LOCATION:Boy Scouts of America
DOCKET NO.: 99-244
DECIDED BY: Rehnquist Court (1986-2005)
LOWER COURT: United States Court of Appeals for the Federal Circuit
CITATION: 530 US 604 (2000)
ARGUED: Mar 22, 2000
DECIDED: Jun 26, 2000
Carter G. Phillips – Argued the cause for petitioners
Kent L. Jones – Department of Justice, argued the cause for the United States
Facts of the case
In 1981, Mobil Oil Exploration & Producing Southeast, Inc. and Marathon Oil Co. both paid the Federal Government over $150 million in return for the rights to explore for and develop oil off the coast of North Carolina, provided that the companies received exploration and development permissions in accordance with the Outer Continental Shelf Lands Act (OCSLA), the Coastal Zone Management Act of 1972 (CZMA), and the regulations promulgated pursuant to OCSLA and CZMA. In 1990, the companies submitted an exploration plan, as required by OCSLA and CZMA, to the Department of the Interior for approval. Thereafter, the Outer Banks Protection Act (OBPA) became effective. The OBPA prevented the Secretary of the Interior from approving the exploration plan for at least 13 months. The state of North Carolina then objected to certification of the companies’ plans under the CZMA. Before the Secretary of Commerce rejected Mobil’s request to override North Carolina’s objection, the companies filed a breach-of-contract lawsuit. In granting summary judgement for the companies, the Court of Federal Claims found that the Federal Government had broken its contractual promise to follow OCSLA’s requirement to approve an exploration plan that satisfied OCSLA’s requirements within 30 days of the plan’s submission, which constituted the repudiation of the contract and entitled the companies to restitution of the payments. In reversing, the Court of Appeals concluded that the Federal Government’s refusal to consider the companies’ final exploration plan was not the operative cause of any failure to carry out the contracts’ terms, because North Carolina’s objection would have prevented the companies from exploring.
Does the enactment of a new statute, which prevents the Federal Government from following a contractual promise to follow the terms of pre-existing statutes and regulations, constitute the repudiation of a contract?
Media for Mobil Oil Exploration & Producing Southeast, Inc. v. United States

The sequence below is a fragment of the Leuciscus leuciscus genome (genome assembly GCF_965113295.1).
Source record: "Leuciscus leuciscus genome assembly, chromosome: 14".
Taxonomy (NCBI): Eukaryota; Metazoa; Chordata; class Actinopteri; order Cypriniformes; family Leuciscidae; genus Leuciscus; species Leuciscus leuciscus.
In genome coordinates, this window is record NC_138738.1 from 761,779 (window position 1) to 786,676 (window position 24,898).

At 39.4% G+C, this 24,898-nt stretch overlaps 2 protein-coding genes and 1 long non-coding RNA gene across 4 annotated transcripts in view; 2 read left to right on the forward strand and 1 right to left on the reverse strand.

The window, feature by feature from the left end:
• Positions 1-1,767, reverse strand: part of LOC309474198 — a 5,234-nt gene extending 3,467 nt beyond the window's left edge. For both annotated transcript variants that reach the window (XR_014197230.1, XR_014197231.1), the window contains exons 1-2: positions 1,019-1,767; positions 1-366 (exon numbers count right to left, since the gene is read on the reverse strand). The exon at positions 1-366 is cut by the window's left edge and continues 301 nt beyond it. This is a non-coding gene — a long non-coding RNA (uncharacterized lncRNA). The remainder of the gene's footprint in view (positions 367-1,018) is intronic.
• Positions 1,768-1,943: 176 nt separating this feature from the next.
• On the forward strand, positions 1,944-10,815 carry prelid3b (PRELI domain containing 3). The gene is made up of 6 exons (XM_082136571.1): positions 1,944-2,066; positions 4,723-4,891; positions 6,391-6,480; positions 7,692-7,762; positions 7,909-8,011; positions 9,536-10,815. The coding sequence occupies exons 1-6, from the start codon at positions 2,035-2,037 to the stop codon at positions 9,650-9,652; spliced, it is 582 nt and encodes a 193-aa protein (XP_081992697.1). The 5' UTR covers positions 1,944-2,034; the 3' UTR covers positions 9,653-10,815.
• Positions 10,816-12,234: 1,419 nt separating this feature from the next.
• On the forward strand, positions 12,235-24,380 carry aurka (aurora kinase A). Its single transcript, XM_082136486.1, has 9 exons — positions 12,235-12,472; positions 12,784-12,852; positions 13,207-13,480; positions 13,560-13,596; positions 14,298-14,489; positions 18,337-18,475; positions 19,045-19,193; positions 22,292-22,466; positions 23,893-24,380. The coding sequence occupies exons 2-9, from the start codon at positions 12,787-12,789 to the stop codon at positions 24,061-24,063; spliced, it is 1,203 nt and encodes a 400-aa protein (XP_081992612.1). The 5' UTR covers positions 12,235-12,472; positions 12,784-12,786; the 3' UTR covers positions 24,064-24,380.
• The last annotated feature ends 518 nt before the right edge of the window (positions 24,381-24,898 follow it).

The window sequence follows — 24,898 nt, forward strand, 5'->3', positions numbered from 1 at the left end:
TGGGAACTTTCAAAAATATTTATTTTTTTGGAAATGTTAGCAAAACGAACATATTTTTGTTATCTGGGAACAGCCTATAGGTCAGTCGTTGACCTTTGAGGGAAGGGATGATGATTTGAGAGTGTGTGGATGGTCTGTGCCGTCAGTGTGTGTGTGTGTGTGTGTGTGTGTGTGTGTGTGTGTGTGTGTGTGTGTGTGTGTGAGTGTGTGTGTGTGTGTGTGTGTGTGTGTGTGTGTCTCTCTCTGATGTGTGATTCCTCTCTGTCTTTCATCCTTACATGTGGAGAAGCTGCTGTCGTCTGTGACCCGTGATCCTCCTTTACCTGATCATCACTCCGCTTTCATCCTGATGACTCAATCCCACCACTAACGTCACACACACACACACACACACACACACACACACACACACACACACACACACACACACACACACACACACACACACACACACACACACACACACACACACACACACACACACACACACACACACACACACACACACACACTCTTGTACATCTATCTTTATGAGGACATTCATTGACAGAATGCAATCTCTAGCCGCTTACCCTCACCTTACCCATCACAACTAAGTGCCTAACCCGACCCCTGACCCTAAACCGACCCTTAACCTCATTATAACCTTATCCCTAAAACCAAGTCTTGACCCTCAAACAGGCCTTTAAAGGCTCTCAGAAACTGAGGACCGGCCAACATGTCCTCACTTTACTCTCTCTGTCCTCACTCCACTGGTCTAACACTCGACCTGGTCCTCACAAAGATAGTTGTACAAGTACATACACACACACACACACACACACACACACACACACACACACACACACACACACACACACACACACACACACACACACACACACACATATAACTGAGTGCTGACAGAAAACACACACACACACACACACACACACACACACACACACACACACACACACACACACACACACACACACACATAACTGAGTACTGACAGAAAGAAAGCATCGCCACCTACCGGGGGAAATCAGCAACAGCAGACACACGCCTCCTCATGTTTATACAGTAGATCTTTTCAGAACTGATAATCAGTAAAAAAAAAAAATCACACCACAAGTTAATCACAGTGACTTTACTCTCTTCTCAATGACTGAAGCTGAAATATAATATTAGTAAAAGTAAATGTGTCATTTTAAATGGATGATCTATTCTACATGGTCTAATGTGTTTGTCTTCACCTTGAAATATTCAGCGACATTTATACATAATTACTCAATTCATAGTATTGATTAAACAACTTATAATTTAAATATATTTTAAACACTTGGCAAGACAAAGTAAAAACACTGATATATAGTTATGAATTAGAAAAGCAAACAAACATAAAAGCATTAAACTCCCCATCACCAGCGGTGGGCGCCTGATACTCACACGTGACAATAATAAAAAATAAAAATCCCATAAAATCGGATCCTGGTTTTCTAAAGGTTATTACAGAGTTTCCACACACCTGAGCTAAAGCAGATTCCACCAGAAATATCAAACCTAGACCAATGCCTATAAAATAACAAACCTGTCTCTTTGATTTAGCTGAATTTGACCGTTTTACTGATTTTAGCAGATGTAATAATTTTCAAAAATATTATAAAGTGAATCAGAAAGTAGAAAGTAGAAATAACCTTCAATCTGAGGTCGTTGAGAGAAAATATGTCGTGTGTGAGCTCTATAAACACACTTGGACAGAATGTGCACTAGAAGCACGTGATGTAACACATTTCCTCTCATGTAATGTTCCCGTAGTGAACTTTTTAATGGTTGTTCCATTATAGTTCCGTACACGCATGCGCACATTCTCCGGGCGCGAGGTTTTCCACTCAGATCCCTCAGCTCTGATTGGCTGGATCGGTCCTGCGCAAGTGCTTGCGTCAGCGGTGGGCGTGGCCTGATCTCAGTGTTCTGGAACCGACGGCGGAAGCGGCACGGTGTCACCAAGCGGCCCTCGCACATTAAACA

Audio Transcription for Opinion Announcement – June 26, 2000 in Mobil Oil Exploration & Producing Southeast, Inc. v. United States
William H. Rehnquist:
The opinion of the Court in No. 99-244, Mobil Oil Exploration & Producing Southeast versus United States and a companion case will be announced by the Justice Breyer.
Stephen G. Breyer:
In 1981, two oil companies paid the government $156 million upfront for lease contracts that gave them the right to explore for offshore oil, but only if various government departments following certain standards and deadlines that were all referenced in the contract only if those government departments approve the exploration and drilling plans.
Then Congress, later passed specific legislation that changed those referenced deadlines and standards making it more difficult for the companies to obtain the necessary approvals that the contract said were required.
So the companies then asked for their money back.
They sued for restitution.
The Court of Claims said that the crossed referenced deadlines and standards were essential parts of the contract; they asked but what else did the companies buy for $156 million and the United States, it added, by changing those deadlines and standards in a significant way repudiated the contracts and it had to give the companies their money back.
The Court of Appeals reversed, it thought that the deadline changes didn’t hurt the companies because they would not have gotten the necessary approval anyway.
Well, we now reverse the Court of Appeals.
We think that whether the companies would or would not have gotten the necessary approvals anyways beside the point, the companies aren’t asking for damages, they just want their money back.
If a lottery operator fails to give you a ticket that you buy, you get your money back even though you never would have won the lottery.
The operator didn’t give you your chance of winning that you paid for and that’s true irrespective of whether that chance would eventually have led to a win.
The same is true here, the statutory changes in the deadlines were important to the companies.
They amounted to years of the additional delay and in those circumstances the government is insisting upon the contrary to contract changes, however justified that statute may have been as a matter of policy, amounted to a repudiation of the government’s basic contract with the companies.
They didn’t waive their rights in our view and elementary principles of the Contract Law and Restitution Law therefore say that the Government has to give them the money back that they put upfront.
We all explained this at greater length in our opinion.
Justice Stevens has filed a dissenting opinion.